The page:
The company acquired Starter in 2004 and Umbro, known as the manufacturers of the England national football team's kit, in 2008. In order to refocus on its core business lines, Nike began divesting of some of its subsidiaries in the 2000s, it sold Starter in 2007 and Bauer Hockey in 2008. The company sold Umbro in 2012 and Cole Haan in 2013. As
Persuasion is an umbrella term of influence. Persuasion can attempt to influence a person's beliefs, intentions, motivations, or behaviors. In business, persuasion is a process aimed at changing a person's attitude or behavior toward some event, object, or other person, by using written, spoken words or visual tools to convey information, feelings, or reasoning, or a combination thereof. Persuasion is an used tool in the pursuit of personal gain, such as election campaigning, giving a sales pitch, or in trial advocacy. Persuasion can be interpreted as using one's personal or positional resources to change people's behaviors or attitudes. Systematic persuasion is the process through which attitudes or beliefs are leveraged by appeals to logic and reason. Heuristic persuasion on the other hand is the process through which attitudes or beliefs are leveraged by appeals to habit or emotion. Persuasion began with the Greeks, who emphasized rhetoric and elocution as the highest standard for a successful politician.
All trials were held in front of the Assembly, both the prosecution and the defense rested, as they do today, on the persuasiveness of the speaker. Rhetoric was the ability to find the available means of persuasion in any instance; the Greek philosopher Aristotle listed four reasons why one should learn the art of persuasion: truth and justice are perfect. Aristotle's rhetorical proofs: ethos logos pathos Humans attempt to explain the actions of others through either dispositional attribution or situational attribution. Dispositional attribution referred to as internal attribution, attempts to point to a person's traits, motives, or dispositions as a cause or explanation for their actions. A citizen criticizing a president by saying the nation is lacking economic progress and health because the president is either lazy or lacking in economic intuition is utilizing a dispositional attribution. Situational attribution referred to as external attribution, attempts to point to the context around the person and factors of his surroundings things that are out of his control.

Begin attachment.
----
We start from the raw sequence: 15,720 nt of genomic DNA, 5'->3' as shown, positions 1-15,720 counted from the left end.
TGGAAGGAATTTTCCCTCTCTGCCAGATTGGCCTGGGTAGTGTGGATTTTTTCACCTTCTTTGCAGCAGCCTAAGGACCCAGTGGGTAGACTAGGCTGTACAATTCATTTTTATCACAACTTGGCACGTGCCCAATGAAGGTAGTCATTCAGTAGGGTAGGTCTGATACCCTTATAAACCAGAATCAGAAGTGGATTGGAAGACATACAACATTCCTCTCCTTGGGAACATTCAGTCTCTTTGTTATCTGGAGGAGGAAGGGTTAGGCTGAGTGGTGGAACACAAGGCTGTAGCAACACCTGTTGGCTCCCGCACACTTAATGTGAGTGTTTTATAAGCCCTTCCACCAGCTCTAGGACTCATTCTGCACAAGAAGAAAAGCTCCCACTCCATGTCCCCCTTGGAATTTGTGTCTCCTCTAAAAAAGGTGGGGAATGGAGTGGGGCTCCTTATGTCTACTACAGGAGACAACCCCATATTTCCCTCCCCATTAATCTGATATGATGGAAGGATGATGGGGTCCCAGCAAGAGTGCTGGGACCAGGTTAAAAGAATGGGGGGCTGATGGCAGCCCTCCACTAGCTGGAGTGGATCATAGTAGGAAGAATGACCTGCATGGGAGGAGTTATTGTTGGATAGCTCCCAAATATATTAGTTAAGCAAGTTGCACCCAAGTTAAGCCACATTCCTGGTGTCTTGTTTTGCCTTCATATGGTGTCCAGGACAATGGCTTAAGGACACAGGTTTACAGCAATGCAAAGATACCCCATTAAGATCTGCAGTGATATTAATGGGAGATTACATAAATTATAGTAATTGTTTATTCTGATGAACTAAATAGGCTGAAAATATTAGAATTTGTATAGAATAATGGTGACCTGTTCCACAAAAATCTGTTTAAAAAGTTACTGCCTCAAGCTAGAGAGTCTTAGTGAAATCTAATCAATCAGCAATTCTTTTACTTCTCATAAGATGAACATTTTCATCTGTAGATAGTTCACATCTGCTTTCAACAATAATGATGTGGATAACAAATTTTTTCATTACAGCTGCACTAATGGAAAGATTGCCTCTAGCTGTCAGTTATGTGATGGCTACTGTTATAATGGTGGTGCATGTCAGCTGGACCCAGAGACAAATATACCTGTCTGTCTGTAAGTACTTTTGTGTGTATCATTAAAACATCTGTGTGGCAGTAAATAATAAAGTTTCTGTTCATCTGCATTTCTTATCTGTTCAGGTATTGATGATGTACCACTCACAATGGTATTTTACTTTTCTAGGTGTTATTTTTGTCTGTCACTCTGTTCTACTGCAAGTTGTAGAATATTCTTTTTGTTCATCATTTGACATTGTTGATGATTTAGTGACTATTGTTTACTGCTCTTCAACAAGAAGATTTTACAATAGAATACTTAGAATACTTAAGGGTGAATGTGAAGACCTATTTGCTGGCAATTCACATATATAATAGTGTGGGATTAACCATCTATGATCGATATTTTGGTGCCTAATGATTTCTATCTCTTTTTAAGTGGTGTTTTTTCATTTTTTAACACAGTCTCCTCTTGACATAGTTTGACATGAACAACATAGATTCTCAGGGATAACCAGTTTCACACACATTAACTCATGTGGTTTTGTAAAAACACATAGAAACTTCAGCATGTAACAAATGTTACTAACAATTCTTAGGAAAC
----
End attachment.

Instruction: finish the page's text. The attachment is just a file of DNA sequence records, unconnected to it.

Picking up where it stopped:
A citizen claiming that a lack of economic progress is not a fault of the president but rather the fact that he inherited a poor economy from the previous president is situational attribution. Fundamental attribution error occurs when people wrongly attribute either a shortcoming or accomplishment to internal factors, disregarding any external factors. In general, people tend to make dispositional attributions more than situational attributions when trying to explain or understand a person's behavior; this happens when we are much more focused on the individual because we do not know much about their situation or context. When trying to persuade others to like us or another person, we tend to explain positive behaviors and accomplishments with dispositional attribution, but our own negative behaviors and shortcomings with situational attributions; the theory of planned behaviour is the foremost theory of behaviour change. It has support from meta-analyses. Theories, by nature however, prioritise internal validity, over external validity.
They are coherent and therefore make for an and reappropriated story. On the other hand, they will correspond more poorly with the evidence, mechanics of reality, than a straightforward itemisation of the behaviour change interventions by their individual efficacy; these behaviour change interventions have been categorised by behaviour scientists. A mutually exclusive, comprehensively exhaustive translation of this taxonomy, in decreasing order of effectiveness are: positive and negative consequences offering/removing incentives, offering/removing threats/punishments, changing exposure to cues for the behaviour, prompts/cues, goal-setting, emotional/health/social/environmental/regret consequences, self-monitoring of the behaviour and outcomes of behaviour, mental rehearsal of successful performance, self-talk, focus on past success, comparison of outcomes via persuasive argument, pros/cons and comparative imaging of future outcomes, identification of self as role model, self-affirmation, cognitive dissonance, antecedentsA typical instantiations of these techniques in therapy isexposure / response prevention for OCD.